Just by reading this online story, you are part of a groundbreaking trend. According to a new study from the Pew Research Center for the People and the Press released last week, the Internet has passed newspapers as the most popular source for news.
Only television surpassed the Net, with about 70 percent of Americans saying they get most of their national and international news from the ubiquitous box. About 40 percent say they get most of their news from the Net, an increase of 16 percent from September 2007. Newspapers are the main source for about 35 percent.
This is the first time the Net has surpassed newspapers as a source of news.
Driven by Under-30s
As in so many other trends, younger people are the key driver. For Americans younger than 30, about 59 percent get their news online, a dramatic increase from just a year ago, when the figure was 34 percent. The percentage of those under 30 who cited television as their main news source declined 10 percent in the last year.
But television remains popular among the under-30s, with 59 percent also citing television as a primary news source. The wording of the survey allowed respondents to name more than one source for most of their news.
Newspapers actually gained a bit among young people in the last year, going from 23 percent to 28 percent.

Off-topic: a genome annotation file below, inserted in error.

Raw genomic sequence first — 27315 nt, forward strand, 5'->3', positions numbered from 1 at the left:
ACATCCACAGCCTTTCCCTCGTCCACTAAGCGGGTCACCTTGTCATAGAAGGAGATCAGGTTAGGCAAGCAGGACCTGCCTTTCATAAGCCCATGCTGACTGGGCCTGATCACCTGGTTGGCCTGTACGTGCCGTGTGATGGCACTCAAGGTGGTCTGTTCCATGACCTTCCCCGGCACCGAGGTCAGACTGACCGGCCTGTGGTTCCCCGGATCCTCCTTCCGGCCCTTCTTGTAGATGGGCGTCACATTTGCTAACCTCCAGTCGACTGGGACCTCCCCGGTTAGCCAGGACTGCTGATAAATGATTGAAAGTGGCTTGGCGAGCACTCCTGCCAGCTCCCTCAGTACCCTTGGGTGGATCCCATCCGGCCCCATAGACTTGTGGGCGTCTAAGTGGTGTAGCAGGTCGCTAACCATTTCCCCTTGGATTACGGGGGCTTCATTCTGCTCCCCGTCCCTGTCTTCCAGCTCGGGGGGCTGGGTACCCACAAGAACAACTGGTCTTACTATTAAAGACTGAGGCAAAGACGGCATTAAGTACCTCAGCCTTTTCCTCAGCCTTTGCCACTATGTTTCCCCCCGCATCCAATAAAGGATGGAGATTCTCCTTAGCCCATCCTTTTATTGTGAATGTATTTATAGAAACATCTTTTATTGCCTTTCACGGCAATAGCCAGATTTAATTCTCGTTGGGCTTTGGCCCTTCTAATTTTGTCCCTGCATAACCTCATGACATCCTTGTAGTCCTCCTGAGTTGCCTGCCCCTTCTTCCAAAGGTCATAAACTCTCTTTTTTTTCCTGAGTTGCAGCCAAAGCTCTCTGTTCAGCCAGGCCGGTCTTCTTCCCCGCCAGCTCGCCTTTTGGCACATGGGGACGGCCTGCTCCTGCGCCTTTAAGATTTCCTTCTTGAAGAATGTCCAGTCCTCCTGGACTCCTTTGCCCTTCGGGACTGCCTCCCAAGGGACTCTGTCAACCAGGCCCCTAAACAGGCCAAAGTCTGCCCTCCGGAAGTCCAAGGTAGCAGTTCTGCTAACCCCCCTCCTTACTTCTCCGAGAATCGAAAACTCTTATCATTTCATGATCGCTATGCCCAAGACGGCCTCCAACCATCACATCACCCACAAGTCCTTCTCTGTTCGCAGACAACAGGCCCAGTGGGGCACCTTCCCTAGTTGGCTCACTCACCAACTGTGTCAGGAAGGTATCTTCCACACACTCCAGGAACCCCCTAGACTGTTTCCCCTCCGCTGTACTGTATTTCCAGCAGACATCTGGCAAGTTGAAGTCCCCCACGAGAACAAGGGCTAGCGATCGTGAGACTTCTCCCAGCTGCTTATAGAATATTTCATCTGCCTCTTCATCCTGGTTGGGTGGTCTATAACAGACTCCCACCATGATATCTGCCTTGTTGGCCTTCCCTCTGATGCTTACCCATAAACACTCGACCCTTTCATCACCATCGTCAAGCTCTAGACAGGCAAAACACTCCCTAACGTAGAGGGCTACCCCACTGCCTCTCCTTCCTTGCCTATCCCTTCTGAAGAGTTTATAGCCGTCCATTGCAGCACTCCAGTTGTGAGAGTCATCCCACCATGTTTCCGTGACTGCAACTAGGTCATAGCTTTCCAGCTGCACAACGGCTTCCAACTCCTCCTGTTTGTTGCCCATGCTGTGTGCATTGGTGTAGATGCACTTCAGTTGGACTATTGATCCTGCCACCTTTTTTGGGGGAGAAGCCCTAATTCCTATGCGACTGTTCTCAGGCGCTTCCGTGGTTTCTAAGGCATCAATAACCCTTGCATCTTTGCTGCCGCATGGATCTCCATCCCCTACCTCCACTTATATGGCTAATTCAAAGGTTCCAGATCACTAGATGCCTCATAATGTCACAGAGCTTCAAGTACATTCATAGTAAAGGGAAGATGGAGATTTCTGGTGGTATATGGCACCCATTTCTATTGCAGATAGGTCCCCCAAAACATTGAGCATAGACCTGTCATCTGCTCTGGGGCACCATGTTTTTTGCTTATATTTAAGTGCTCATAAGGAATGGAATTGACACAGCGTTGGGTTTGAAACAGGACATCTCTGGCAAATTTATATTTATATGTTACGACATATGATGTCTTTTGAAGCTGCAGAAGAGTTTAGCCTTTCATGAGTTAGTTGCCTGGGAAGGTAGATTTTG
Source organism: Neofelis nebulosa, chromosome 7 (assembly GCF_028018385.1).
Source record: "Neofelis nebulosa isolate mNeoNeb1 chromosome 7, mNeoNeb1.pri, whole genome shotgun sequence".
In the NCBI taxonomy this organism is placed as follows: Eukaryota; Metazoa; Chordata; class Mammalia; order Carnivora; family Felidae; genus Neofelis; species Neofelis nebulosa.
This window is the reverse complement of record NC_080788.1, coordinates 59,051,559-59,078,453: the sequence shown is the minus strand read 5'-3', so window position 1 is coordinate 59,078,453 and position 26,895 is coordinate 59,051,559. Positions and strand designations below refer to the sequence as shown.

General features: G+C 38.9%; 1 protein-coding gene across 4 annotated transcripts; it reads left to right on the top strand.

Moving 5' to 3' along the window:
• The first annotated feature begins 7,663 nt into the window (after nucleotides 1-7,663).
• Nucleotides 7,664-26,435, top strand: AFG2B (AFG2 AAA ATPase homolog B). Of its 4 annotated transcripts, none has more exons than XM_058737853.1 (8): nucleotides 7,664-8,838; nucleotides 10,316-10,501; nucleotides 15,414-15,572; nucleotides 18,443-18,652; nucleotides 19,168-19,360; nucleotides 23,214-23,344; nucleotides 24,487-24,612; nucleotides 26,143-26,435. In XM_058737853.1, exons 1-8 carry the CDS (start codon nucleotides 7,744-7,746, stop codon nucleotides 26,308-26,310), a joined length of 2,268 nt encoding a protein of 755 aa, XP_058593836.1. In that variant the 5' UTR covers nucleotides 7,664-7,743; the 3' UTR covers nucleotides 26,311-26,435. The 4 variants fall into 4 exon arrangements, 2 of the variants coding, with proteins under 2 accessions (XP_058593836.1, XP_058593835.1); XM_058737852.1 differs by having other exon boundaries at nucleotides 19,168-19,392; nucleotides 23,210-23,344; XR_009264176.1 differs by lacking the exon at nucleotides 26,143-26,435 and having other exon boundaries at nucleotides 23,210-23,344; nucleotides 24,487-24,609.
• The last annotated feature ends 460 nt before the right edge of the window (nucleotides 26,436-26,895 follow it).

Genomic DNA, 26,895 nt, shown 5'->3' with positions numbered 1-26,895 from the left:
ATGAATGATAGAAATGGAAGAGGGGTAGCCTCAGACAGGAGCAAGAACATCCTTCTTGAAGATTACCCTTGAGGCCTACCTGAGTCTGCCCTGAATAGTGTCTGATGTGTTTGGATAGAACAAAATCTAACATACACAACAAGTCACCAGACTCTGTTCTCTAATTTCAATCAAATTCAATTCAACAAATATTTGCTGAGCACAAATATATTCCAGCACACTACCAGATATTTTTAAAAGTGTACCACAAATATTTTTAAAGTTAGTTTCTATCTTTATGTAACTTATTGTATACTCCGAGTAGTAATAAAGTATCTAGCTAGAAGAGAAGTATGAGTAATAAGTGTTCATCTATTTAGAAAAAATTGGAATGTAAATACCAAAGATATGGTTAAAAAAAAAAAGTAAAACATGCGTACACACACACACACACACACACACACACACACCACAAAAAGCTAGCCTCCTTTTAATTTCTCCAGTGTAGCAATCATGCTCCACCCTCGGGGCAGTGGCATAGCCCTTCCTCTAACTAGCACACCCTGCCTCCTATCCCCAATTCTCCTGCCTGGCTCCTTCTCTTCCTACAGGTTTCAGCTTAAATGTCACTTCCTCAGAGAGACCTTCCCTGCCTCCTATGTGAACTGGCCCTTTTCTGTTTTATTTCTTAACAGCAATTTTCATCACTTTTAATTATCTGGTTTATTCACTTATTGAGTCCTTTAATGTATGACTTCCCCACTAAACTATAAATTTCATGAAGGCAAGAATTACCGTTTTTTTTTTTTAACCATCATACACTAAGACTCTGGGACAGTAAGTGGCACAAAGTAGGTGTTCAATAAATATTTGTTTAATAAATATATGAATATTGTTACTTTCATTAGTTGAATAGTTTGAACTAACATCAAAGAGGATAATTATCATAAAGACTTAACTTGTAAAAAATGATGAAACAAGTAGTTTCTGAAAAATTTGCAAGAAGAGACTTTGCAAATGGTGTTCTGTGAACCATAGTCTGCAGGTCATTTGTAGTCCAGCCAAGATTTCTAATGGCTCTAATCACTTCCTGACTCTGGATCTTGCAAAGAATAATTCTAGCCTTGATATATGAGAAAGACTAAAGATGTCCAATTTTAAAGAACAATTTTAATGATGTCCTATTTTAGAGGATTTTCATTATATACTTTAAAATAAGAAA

Although the Pew study did not cite reasons for the rise of the Net as a news source, some observers have speculated on the causes. These include the ability to find any news source quickly on the Net, at any time, without waiting for its rotation on TV or flipping through a printed newspaper.
Additionally, cutbacks in some areas, such as CNN's recent decision to eliminate its science, technology and environment unit, have driven subject-specific news consumers to Web-based coverage. However, in-depth coverage of certain areas is still considered a key strength for some newspapers.
The survey, taken Dec. 3 through 7, questioned 1,489 adults. In addition to tracking the source of news, Pew also looked at the kind of news stories that attracted the most attention.
The top story of the year in terms of interest was the economy, according to Pew's Weekly News Interest Index. Seventy percent of those surveyed said they followed the economy closely after the financial crisis hit in late September. This put the story among the highest levels of attention for any news story in the last two decades.
A related story, gas prices, was also very popular, with 66 percent of Americans saying they followed news about it very closely. This compares to a peak of 53 percent of Americans who followed this story in 2007.
The presidential campaign was also a highly popular continuing story, with a peak of 61 percent in October.